The most recent developments in the story of online intimidation towards journalists in Scotland covering events at Rangers fill all reasonable people with disgust. Sadly for many, myself included, these stories no longer come as a surprise.
Since editing a book about Rangers’ financial collapse a year ago - Downfall, by Phil Mac Giolla Bháin - I have been on the receiving end of sustained abuse and intimidation.
I’ve called the police out to my home several times, on one occasion late at night in a very frightening panic – let’s be clear, the behaviour of these people has a very real effect on the lives of their targets.
Under police advice I’ve made changes to the way I live my life. Rarely do I publicise my whereabouts for fear of who might see it. It only takes one person to decide to take matters into their own hands and it’s not far-fetched in Scotland – the bombs and bullets sent to football managers, players, QCs and politicians in Glasgow show that this is not a game.
My family members have been up for discussion online alongside all aspects of my personal life. I’ve faced constant smears on Rangers supporters’ forums and blog sites and my block button on Twitter is required every single day.
I have a thick skin and I can handle complaints with my work, it’s par for the course in this industry. But the last year has been on a different level. I’ve experienced a sustained campaign against me and I’ve had conversations with other journalists trying to struggle through the same.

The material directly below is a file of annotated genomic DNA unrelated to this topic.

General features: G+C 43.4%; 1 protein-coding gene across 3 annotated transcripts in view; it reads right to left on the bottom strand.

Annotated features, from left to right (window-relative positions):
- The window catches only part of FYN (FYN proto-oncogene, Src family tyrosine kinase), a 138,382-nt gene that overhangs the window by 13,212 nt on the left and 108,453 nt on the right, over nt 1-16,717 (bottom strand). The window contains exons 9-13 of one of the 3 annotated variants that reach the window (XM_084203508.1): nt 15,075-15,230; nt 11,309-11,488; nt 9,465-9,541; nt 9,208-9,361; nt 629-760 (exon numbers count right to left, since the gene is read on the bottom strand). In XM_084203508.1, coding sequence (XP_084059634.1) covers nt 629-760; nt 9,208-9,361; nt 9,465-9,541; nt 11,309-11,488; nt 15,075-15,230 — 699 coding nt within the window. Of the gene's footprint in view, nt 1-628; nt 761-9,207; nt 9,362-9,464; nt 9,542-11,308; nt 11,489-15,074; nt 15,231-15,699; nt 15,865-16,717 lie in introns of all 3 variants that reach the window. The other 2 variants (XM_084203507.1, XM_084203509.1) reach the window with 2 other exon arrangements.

I know that journalists have been frightened away from the story and I sympathise with them. Many have to consider the fall out for their family members, their children. In Scotland the intimidation has been working and that’s why it continues to happen.
The Drum hasn’t been immune to these tactics either. In just the last couple of days, the names and contact details of every reporter in the office have been posted on the Follow Follow message board, along with the address of the office. I won’t repeat the language used to describe myself and my colleagues, but needless to say vile would be appropriate.
The situation requires a united front from all media organisations in Scotland and a zero tolerance policy. As Stuart Cosgrove notes in The Drum’s examination of the problem, digital technology presents a challenge. The cut and paste complaints culture has been utilised as a form of intimidation. The way in which these campaigns are coordinated and the objectives of them can be freely viewed online by those encouraging them. Some vigilance is required in our ever-changing digital landscape.
If media organisations want their journalists to embrace this technology, they must take all steps to ensure their protection, safety and support.